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Volume One

The Business of Your Business

Learn how to get the most from your sales team training, find out what makes a good accountant, and understand the customer care warranty.

Climbing Rates, Changing Markets

Builders don’t need a headline to understand the market is changing and no one knows exactly what this change will mean for our industry. But, the fundamentals still apply. Every day we must wake up and ask ourselves, “How do we get better?” and “How do we help our teams thrive no matter what conditions we face?”  

The key to getting the most from Sales training

Training in general takes discipline. Doing it when times are good takes additional focus. Training when times are bad takes a commitment of resources that may be scarce. So, with an ever-evolving economy, when should you invest in training your agents? The answer is simple. If you want to stay ahead of the curve in seller’s markets, buyer’s markets, and any other market, you must always be Disciplined, Focused and Committed

To get the most out of training, you need to set finite goals and these may need to be more than just surface-level goals.

A surface-level goal may be to “sell more houses.” However, the only person who always wins there is a commission-based agent. If you are training the agents, train them to accomplish your goals. (Look for future articles on goal setting.)

I will never forget, early in my career, hearing a sales rep explain how we could make up for losses by selling more. The concept that each sale actually put the company further in the red was completely lost on her. In fact her commission on the sales was enough to move a transaction from being profitable to a loser. Her understanding of economics changed drastically when her incentive structure changed to match the goals of the company.

Setting Better Goals

When you look closely at an agent’s role in new home sales, you see “closing the deal” is only the first step. Agents should be trained to manage buyers’ expectations, explaining parts of the building process, assisting with lender interactions, ensuring a happy buyer makes it to a timely closing, and, if necessary, be a resource post-closing to assist irritated homeowners before they hit social media.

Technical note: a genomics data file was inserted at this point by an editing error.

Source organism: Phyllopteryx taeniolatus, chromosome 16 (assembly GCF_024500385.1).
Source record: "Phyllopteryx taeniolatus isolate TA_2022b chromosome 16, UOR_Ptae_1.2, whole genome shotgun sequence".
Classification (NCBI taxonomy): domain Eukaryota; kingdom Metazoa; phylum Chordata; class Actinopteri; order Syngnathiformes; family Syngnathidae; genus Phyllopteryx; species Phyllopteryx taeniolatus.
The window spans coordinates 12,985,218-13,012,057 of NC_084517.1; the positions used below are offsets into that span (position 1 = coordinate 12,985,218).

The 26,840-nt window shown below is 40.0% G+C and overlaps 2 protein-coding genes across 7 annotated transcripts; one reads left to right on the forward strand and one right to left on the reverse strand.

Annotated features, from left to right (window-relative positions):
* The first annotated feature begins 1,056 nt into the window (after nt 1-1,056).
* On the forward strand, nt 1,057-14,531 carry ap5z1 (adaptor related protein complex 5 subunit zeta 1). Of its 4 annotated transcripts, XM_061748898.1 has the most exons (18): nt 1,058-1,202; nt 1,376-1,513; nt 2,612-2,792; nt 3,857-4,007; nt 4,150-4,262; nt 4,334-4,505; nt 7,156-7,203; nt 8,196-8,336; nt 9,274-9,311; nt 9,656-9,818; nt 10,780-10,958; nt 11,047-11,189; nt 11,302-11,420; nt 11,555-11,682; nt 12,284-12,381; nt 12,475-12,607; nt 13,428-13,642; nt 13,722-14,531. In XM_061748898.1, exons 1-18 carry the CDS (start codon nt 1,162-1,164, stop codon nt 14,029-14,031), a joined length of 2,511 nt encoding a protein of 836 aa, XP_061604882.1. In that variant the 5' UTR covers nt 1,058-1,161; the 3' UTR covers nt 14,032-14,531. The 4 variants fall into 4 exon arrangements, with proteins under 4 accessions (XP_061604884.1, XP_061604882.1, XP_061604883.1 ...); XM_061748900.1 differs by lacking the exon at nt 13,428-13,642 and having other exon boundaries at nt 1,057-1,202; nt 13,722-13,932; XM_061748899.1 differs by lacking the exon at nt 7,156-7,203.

Agents should be knowledgeable about the building process and the products that go into your homes. Building a better home is an honorable pursuit, but why not inform your customers and get credit for being better? 

Your goals should help drive the feedback you get from agents as well. We encounter countless builders whose offerings are defined by their agents. Since we’ve already established an agent’s goals may not align with yours, we need to understand their feedback may not be there to help us as much as them. While your agents are often the first line of communication with your buyers and the market as a whole, understanding potential biases in their feedback may help you avoid costly mistakes.

Setting goals and measuring outcomes is important for every business. Training is one tool to help improve these outcomes.

You can’t improve what you don’t measure.

What Makes a Good Accountant?

A good relationship starts with good communication, and that must be a two-way street.

We meet so many clients who only communicate with their external accountants once or twice a year, and all too often the discussion is limited to the payments due to various governmental bodies. This limited dialogue often leads to irritated clients feeling poorly represented.